Nichola McAuliffe has been causing quite a stir this week, depending on how you see it that is. She wrote a two page article in the Daily Mail about starring in the new musical Murderous Instincts. In it, the actress refers to the producer as having 'a habit of sacking everyone' and exposes that it is under rehearsed with previews cancelled. She finishes the article, which one can only assume is supposed to be read tongue-in-cheek, 'It'll be over by Christmas?'. Whether McAuliffe brings shame on the show or not, she is truthful in what she says Murderous Instincts is unlikely to have a long life. It's had little publicity, hardly any word of mouth and tickets are £50 the same as two massive award winners JerrySpringer the Opera and The Producers.
An interesting, enjoyable new documentary series started this week on BBC4. Theatre Biz, which was used as the excuse for why producers weren't showing the Laurence Olivier Awards (they were pooling their resources for this, apparently), is a series of interviews and stories about the West End theatre industry. The focus of this week's programme was the Theatre Royal Haymarket and their involvement with Ma Rainey's Black Bottom on Broadway. They had planned to bring it to the West End, but poor box office meant this never materialised. The series has two more episodes at 9pm on Sundays.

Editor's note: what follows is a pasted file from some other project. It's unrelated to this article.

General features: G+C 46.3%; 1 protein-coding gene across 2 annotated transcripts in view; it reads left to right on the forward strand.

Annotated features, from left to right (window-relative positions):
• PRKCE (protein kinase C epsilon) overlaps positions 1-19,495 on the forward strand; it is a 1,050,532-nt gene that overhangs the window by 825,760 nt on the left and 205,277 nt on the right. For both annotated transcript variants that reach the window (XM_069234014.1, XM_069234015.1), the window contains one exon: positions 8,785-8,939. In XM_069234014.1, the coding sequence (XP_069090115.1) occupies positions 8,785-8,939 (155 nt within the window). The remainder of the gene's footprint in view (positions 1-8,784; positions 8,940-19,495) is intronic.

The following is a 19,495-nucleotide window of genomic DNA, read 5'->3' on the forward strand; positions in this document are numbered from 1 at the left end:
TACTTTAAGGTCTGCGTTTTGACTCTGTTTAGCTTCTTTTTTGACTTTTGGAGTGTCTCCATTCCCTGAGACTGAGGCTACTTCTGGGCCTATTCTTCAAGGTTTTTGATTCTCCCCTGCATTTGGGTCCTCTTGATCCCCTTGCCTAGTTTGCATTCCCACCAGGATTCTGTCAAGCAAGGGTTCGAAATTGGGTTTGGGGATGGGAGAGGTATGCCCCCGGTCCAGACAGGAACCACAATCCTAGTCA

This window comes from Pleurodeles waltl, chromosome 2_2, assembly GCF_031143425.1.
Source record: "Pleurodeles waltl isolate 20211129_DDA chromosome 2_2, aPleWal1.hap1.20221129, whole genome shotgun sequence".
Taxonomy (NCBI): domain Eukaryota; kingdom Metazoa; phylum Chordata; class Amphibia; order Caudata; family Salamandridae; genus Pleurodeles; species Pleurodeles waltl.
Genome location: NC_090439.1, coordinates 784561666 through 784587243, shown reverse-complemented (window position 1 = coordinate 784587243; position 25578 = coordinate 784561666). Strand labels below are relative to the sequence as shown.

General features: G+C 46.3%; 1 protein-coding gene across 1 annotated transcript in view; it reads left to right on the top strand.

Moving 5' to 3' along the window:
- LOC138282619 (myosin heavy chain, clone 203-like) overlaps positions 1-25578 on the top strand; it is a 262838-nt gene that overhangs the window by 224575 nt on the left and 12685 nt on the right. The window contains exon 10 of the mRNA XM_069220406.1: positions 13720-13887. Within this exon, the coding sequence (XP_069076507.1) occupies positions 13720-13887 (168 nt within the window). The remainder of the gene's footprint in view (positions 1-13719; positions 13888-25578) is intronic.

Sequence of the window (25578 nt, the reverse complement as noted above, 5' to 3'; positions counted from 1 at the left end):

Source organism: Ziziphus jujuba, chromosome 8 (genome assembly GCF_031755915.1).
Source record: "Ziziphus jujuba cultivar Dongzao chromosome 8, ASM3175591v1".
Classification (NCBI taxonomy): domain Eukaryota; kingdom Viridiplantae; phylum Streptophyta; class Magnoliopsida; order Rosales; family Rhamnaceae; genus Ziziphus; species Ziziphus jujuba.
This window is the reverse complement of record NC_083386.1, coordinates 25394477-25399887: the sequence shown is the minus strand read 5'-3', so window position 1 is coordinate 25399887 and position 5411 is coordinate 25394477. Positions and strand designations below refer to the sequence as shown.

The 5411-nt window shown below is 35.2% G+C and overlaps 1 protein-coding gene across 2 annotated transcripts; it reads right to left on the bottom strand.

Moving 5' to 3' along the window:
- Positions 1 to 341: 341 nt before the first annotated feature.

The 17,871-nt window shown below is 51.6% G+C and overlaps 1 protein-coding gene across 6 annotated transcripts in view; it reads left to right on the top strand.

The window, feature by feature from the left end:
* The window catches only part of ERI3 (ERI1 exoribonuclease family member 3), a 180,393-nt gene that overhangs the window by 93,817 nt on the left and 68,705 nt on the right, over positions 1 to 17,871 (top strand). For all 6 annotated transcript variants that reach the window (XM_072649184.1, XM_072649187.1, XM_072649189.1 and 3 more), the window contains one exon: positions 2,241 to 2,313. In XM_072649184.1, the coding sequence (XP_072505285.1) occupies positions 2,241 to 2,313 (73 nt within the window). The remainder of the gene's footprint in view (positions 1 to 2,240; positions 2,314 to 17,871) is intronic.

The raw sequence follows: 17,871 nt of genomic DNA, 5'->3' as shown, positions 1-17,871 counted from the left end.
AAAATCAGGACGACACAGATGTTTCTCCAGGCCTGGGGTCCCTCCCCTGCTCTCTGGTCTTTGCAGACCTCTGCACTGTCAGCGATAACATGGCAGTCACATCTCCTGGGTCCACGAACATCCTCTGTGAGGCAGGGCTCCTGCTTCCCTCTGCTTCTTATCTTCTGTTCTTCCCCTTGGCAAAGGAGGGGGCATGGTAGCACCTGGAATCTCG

Musicals such as Our House and Tonight's the Night, written using existing material, often resort to gimmicks with former band members. Our House saw Madness front man Suggs appear in a lead and now Tonight's the Night will have Rod Stewart's partner Penny Lancaster for its final two weeks (it closes in October). The musical, penned by We Will Rock You author Ben Elton, is based around the back catalogue of the former Faces' star and features such songs as Do Ya Think I'm Sexy and Hot Legs.
Everyone knows that the theatre industry is an unpredictable place, especially when it comes to Sondheim musicals of late (see Assassins, Bounce). So who would have guessed that the 25th Anniversary production of Stephen Sondheim's Sweeney Todd, starring a cast of just nine performers, would transfer from a 216 seater theatre to a new West End space of 380 seats and end up transferring to the New Ambassador's with a total of 450 seats?! Well, perhaps it's not so unexpected - as the production had such talented performers (they all play musical instruments as well as characters) and such a unique concept, word of mouth has been fantastic for the show. Some critics, however, disliked the simplistic staging.
Prepare yourself for another dose of unique origami Puppetry of the Penis makes a West End return. Carrying the warning "An adults-only, non-sexual show featuring full-frontal male nudity", the show will transfer again - from the Edinburgh Fringe Festival, where it played at the Pleasance Courtyard. Its previous outing in London, at the Whitehall Theatre, broke all previous box office records. Producers may be hoping for similar success for its three week run at the Apollo Theatre, immediately following Ross Noble's Edinburgh transfer Noodlemeister.